Farming God’s Way and Kingdom Driven Ministries

We have a solid first-tier of disciples here in Kenya (small in number but mighty) and a handful of others who are coming along, slow but sure. It is time to help them run with the vision for expanding the Kingdom of God. But just as we wazungu utilize the Two Kingdoms tract and the pamphlet of the teachings of Jesus to simplify the process,  they want to, too. That costs money, of course. We receive donations that fund this, and we also are able to offer  financial gifts to kick-start or expand businesses, provide food and medical care, subsidize funeral expenses, and whatever else seems needed at the moment. These folks are so hand-to-mouth that to be able to engage in Kingdom living and giving on this scale seems like an impossibility, and Kingdom Driven ministries (in the form of missionaries living here, anyway) isn’t going to be here forever. What then?

And so it begins: we’re taking what we’ve done here on the ground in terms of “making disciples who make disciples” and trying to make it self-propagating (i.e., not reliant on a constant influx of Western money). Marc is, of course, primarily the one involved in making this happen and he’s trying to begin with projects that will be successful, will replicate, and are not too difficult to implement. He’s looking at all of the strengths of the current discipleship here, determining what level of involvement they want in a project, what their giftings are, what the various returns on investment will be, and so on. (God is really utilizing the project management skills that Marc honed as a professional in the US!)

First up: buying large bags of dry beans. Right now they sell for about 100 KSH per kilo, but in a few month’s time they’ll be up to about 140, and in just shy of a year they might go as high as 200 KSH, if past performance is a reliable indicator. I don’t know how many kilos we’ve bought so far (I’m a blogger, not really involved in the operations!) but currently it’s stored in our office. Kingdom Driven Ministries has purchased a very small plot of land locally to build a storage building, but that can’t be completed until after the maize is harvested, in a couple of months’ time. Here’s what it looks like:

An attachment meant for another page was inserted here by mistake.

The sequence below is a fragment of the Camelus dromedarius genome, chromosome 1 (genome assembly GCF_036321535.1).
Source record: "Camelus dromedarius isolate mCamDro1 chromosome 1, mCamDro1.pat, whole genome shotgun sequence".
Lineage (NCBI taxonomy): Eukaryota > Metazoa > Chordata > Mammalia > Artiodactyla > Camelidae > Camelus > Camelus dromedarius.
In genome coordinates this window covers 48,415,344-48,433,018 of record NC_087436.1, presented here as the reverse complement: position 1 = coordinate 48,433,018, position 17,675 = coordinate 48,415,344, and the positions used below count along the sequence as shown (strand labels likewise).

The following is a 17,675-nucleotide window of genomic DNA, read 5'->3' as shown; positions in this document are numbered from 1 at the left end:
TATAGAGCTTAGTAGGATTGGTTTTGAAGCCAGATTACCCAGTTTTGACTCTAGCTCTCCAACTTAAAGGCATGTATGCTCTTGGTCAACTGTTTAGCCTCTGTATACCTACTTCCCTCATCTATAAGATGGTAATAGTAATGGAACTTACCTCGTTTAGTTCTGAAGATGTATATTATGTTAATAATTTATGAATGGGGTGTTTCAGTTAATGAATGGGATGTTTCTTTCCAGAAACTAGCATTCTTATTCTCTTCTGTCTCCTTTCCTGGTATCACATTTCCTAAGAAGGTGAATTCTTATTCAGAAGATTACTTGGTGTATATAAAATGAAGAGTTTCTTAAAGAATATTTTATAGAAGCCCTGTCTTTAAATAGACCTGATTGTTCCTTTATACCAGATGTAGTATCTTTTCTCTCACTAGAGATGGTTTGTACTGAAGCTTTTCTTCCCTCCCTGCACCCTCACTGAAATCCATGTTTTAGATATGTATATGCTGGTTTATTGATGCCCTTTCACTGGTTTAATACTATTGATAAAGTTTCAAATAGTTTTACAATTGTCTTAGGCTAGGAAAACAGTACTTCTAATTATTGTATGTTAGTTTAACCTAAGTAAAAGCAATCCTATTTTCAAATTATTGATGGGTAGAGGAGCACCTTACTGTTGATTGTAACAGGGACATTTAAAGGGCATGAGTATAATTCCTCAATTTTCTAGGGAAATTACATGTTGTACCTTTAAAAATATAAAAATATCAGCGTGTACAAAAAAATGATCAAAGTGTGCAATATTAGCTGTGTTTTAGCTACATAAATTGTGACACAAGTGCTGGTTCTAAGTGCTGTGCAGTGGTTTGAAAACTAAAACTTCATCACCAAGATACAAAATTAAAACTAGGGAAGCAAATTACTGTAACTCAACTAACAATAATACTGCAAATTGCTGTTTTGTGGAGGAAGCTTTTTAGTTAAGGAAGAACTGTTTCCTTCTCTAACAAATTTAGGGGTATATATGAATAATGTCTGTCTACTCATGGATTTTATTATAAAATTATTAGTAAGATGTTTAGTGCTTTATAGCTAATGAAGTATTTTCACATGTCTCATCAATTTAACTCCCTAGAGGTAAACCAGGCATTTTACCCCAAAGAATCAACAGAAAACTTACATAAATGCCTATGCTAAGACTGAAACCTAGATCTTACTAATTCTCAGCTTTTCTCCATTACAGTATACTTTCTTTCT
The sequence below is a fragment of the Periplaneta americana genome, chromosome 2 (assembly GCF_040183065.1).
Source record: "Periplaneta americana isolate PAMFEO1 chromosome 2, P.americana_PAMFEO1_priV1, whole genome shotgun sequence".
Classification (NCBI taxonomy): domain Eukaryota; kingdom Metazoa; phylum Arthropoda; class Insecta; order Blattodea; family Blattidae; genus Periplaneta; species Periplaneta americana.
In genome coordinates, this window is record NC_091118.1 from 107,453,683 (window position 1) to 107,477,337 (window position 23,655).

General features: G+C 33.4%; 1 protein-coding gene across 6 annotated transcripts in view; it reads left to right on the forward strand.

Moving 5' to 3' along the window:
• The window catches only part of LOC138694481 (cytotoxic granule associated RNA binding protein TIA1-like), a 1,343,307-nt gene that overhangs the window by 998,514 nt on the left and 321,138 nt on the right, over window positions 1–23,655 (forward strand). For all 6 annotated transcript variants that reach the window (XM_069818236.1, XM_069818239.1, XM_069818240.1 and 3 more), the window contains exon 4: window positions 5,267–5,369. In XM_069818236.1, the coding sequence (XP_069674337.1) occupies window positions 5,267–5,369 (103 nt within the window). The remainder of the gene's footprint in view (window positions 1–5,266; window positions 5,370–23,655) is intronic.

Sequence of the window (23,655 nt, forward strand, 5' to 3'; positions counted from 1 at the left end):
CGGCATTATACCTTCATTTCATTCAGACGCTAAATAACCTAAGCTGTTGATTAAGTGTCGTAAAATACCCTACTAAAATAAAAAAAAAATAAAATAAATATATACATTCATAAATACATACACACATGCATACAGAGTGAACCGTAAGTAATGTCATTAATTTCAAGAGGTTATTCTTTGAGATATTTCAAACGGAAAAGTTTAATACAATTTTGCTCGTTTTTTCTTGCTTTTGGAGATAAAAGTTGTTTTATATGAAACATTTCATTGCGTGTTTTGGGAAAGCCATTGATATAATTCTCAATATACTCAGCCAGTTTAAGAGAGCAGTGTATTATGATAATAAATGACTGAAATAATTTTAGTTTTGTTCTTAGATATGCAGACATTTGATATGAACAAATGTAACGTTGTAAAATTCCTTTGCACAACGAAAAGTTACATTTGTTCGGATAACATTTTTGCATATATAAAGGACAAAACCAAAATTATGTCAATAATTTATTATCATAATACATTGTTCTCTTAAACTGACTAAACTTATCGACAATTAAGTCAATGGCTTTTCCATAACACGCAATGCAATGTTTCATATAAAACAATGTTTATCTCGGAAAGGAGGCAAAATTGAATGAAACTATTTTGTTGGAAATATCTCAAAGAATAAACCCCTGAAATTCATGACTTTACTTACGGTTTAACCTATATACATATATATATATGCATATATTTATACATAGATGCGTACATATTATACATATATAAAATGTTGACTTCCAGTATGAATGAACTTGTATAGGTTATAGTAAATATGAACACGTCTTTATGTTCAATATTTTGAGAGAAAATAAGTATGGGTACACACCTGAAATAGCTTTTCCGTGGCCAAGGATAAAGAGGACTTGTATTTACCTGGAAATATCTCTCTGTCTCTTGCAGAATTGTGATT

beans

Also, Marc has had a vision for teaching and equipping locals with the Farming God’s Way agricultural method, but he also wants to utilize it to profit the ministry so that the funds can be used to support Kingdom expansion and meet practical needs within the community. Project Number Two: KDM has leased a plot of approximately a half-acre, which will be farmed for maize and beans beginning early in 2014. An immediate need is to prepare the land by gathering large amounts of appropriate mulch. In a place where you very rarely get something for nothing (and where wazungu generally get charged double the usual going rate), Marc was thrilled a few days ago to get offered a free supply of non-flowering grasses from the property of a local muindi (person from India). He immediately mobilized several workers–one volunteer manager, a couple of Kingdom Christians who were in need of work, and several others from the community. The first day, we paid from our personal funds to gather some more mulch for our own garden (which this year functioned as a Farming God’s Way test plot). Today and tomorrow is earmarked to collect for the KDM field. For about $15 per day, we can gather as much as we want (mulch is free, only a daily wage is paid to the workers, at the rate of about $3 per person per day). Since the field we leased is currently home to someone else’s maize, we’re storing the mulch in our front yard.

mulch on bike

Isaiah is providing labor (50 KSH per day, 1/4 the adult wage) and assisting by running loads of mulch from the field to our yard on his Suzuki. Silas is using Marc’s Yamaha. Together, they keep things moving pretty quickly.

mulch pile

Jubliee (age 4) is not much help, but she feels very big standing on top of the growing mulch pile.

The kids are having a blast tumbling on it, throwing it around, building things with it, and whatever else they can think of. We’re excited about what it will do for funding future missions, not to mention how it is currently profiting our local community by providing several days’ labor for quite a few people. We are thankful that the Lord has provided a free source for this necessary ingredient for successful farming, which could have potentially been very costly.

We trust you are rejoicing with us in seeing how God is moving in East Africa for Kingdom expansion! We appreciate your prayers, and if you wish to donate to this or other work, you can do so here: www.kingdomdriven.org/donate. To give specifically to this project, you can give a general donation and earmark it with a note upon checkout, such as “Farming God’s Way project.”

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